Fine, but let’s look at networks


A brief introduction to networks to
start


Peer


to


Peer


Client
-
Server

Client
-
Server Computing


Much of our computing environment is
client
-
server based


Server:


provides a service


waits for a request and does something to
satisfy the request


Client:


The controlling side of the interaction


Connects to a server


Issues a request


Server must be connected to a network


Server software waits for requests,
does some processing, sends
responses

Server waits for
requests

Locating a server


Web as our primary communication method
to servers


URL (or URI) names the server where a
resource is provided


Class web page is located at

http://www.csc.villanova.edu/~cassel/8000/Syllabus.html


http: the protocol


www.csc.villanova.edu
: the domain


rest: the path to the resource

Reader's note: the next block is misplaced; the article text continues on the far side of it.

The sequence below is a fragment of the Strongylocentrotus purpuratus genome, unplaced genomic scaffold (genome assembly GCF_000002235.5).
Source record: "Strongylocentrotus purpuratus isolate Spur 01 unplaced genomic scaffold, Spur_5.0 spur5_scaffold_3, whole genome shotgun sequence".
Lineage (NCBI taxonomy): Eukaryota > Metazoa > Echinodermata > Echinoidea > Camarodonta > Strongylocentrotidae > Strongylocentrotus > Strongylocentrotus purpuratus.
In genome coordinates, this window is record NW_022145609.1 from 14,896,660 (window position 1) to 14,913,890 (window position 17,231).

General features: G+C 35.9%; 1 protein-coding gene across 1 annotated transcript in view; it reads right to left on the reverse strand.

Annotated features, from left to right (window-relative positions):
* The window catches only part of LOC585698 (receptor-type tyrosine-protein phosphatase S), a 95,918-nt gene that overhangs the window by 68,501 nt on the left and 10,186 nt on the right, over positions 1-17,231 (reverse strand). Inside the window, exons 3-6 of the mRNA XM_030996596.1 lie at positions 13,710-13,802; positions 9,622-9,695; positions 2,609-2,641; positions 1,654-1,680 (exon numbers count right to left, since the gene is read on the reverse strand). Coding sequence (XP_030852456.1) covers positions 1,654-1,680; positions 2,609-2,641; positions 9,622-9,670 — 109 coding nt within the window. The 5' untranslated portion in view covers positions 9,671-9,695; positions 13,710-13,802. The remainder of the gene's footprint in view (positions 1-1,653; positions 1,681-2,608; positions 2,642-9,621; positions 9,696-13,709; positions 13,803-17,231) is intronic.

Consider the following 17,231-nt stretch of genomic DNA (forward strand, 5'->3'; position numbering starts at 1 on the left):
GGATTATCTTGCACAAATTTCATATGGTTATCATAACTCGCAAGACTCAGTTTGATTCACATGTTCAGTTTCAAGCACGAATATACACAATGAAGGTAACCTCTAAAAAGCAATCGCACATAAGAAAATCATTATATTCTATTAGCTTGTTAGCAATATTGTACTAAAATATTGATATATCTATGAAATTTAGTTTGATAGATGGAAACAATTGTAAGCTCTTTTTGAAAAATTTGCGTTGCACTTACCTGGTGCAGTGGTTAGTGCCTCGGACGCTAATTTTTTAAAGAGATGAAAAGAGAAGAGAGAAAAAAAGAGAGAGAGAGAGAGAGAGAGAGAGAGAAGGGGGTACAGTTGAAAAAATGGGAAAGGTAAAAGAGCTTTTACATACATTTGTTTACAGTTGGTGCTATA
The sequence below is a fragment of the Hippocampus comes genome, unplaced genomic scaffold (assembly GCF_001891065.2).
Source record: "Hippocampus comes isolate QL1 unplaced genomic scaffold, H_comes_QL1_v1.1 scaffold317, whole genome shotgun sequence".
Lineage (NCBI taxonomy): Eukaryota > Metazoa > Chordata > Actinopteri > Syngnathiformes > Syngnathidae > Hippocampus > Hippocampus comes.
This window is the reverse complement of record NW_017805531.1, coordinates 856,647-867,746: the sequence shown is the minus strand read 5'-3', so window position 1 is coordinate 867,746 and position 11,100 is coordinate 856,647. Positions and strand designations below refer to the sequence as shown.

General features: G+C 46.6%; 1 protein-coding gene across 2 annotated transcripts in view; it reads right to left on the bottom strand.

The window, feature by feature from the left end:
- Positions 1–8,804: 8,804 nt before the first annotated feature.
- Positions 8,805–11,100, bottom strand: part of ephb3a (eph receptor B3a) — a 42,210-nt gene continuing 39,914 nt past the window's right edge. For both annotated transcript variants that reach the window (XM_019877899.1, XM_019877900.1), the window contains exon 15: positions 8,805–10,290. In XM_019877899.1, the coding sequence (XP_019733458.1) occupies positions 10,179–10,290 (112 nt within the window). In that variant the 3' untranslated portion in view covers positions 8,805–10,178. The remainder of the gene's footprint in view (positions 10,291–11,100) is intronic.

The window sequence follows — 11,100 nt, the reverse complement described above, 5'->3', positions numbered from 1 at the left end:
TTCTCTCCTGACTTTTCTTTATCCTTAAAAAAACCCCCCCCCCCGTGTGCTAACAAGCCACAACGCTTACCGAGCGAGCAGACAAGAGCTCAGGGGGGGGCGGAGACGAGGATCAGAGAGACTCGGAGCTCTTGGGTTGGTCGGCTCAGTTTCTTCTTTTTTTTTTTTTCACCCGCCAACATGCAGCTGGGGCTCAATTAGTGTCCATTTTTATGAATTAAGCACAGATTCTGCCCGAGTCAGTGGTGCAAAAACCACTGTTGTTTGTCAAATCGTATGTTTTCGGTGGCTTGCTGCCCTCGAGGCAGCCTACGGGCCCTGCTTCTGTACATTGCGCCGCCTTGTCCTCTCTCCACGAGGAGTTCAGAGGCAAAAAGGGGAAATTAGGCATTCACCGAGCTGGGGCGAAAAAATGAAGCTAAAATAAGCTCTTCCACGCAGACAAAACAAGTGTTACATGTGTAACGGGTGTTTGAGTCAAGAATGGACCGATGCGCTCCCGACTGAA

Domain Name Server (DNS) translates from
the domain name to the IP address of the
machine.


Multi
-
level


edu
, villanova,
csc

Network connections


Each machine on the network has a
location, called an IP address


think of it like a phone number


Many possible connection requests


Within the machine, a
port
identifies the
specific communication line


think of it like an extension in a phone system


A client requests a connection on a particular
port to reach the service of interest


Now, messages flow between the client process and
the desired server process

Protocols


How does the client request the desired
service?


A protocol is a standard set of messages
to exchange between cooperating
entities to achieve a desired result


What protocols do you know?

Spot check


You know protocols


How do you introduce two people?


Suppose person A is senior to person B


Can you think of any other standard
message exchanges?


Anyone remember Lawrence
Welk





And a 1 and a 2 and a 3 …


Network protocols


There are many that we will not consider


For Client
-
server computing


Server listens on the port (end point of the
socket)


Client directs a message to the known port


Message content tells the server what service
is wanted


Server responds with a standard message, in
an agreed format


Each side understands only the pre
-
defined
messages!

Python Socket class